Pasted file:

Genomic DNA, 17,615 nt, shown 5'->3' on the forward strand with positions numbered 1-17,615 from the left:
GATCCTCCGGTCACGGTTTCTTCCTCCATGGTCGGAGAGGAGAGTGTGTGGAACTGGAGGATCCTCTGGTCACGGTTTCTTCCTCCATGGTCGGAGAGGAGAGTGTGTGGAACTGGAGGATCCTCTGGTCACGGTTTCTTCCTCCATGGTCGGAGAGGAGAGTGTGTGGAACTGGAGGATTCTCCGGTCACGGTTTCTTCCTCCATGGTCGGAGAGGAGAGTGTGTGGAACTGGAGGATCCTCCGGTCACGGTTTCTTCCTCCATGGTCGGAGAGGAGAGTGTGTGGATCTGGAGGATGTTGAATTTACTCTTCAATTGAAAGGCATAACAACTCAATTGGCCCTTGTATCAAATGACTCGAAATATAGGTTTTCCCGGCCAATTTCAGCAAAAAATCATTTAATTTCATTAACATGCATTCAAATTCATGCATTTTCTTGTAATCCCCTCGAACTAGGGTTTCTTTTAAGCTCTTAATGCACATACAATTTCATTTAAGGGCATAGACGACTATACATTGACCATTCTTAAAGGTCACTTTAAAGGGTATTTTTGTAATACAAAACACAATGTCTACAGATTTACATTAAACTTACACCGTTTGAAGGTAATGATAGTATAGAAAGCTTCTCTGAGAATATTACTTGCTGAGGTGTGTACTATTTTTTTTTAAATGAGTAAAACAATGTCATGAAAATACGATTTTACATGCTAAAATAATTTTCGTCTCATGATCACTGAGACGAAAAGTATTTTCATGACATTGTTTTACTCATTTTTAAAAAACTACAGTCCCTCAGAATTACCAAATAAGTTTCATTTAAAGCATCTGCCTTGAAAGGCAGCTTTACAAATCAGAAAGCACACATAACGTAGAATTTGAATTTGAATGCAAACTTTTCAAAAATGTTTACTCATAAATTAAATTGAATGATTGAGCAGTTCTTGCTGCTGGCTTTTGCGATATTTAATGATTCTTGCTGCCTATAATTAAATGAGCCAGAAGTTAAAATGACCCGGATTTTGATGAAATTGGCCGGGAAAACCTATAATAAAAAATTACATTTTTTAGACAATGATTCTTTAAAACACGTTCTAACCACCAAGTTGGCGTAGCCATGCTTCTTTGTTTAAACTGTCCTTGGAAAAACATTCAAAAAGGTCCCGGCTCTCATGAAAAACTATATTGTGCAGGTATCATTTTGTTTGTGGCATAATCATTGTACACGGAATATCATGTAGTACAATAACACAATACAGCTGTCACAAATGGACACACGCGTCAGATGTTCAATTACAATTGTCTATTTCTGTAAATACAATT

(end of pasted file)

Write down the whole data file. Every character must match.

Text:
Genomic DNA, 17,615 nt, shown 5'->3' on the forward strand with positions numbered 1-17,615 from the left:
GATCCTCCGGTCACGGTTTCTTCCTCCATGGTCGGAGAGGAGAGTGTGTGGAACTGGAGGATCCTCTGGTCACGGTTTCTTCCTCCATGGTCGGAGAGGAGAGTGTGTGGAACTGGAGGATCCTCTGGTCACGGTTTCTTCCTCCATGGTCGGAGAGGAGAGTGTGTGGAACTGGAGGATTCTCCGGTCACGGTTTCTTCCTCCATGGTCGGAGAGGAGAGTGTGTGGAACTGGAGGATCCTCCGGTCACGGTTTCTTCCTCCATGGTCGGAGAGGAGAGTGTGTGGATCTGGAGGATGTTGAATTTACTCTTCAATTGAAAGGCATAACAACTCAATTGGCCCTTGTATCAAATGACTCGAAATATAGGTTTTCCCGGCCAATTTCAGCAAAAAATCATTTAATTTCATTAACATGCATTCAAATTCATGCATTTTCTTGTAATCCCCTCGAACTAGGGTTTCTTTTAAGCTCTTAATGCACATACAATTTCATTTAAGGGCATAGACGACTATACATTGACCATTCTTAAAGGTCACTTTAAAGGGTATTTTTGTAATACAAAACACAATGTCTACAGATTTACATTAAACTTACACCGTTTGAAGGTAATGATAGTATAGAAAGCTTCTCTGAGAATATTACTTGCTGAGGTGTGTACTATTTTTTTTTAAATGAGTAAAACAATGTCATGAAAATACGATTTTACATGCTAAAATAATTTTCGTCTCATGATCACTGAGACGAAAAGTATTTTCATGACATTGTTTTACTCATTTTTAAAAAACTACAGTCCCTCAGAATTACCAAATAAGTTTCATTTAAAGCATCTGCCTTGAAAGGCAGCTTTACAAATCAGAAAGCACACATAACGTAGAATTTGAATTTGAATGCAAACTTTTCAAAAATGTTTACTCATAAATTAAATTGAATGATTGAGCAGTTCTTGCTGCTGGCTTTTGCGATATTTAATGATTCTTGCTGCCTATAATTAAATGAGCCAGAAGTTAAAATGACCCGGATTTTGATGAAATTGGCCGGGAAAACCTATAATAAAAAATTACATTTTTTAGACAATGATTCTTTAAAACACGTTCTAACCACCAAGTTGGCGTAGCCATGCTTCTTTGTTTAAACTGTCCTTGGAAAAACATTCAAAAAGGTCCCGGCTCTCATGAAAAACTATATTGTGCAGGTATCATTTTGTTTGTGGCATAATCATTGTACACGGAATATCATGTAGTACAATAACACAATACAGCTGTCACAAATGGACACACGCGTCAGATGTTCAATTACAATTGTCTATTTCTGTAAATACAATT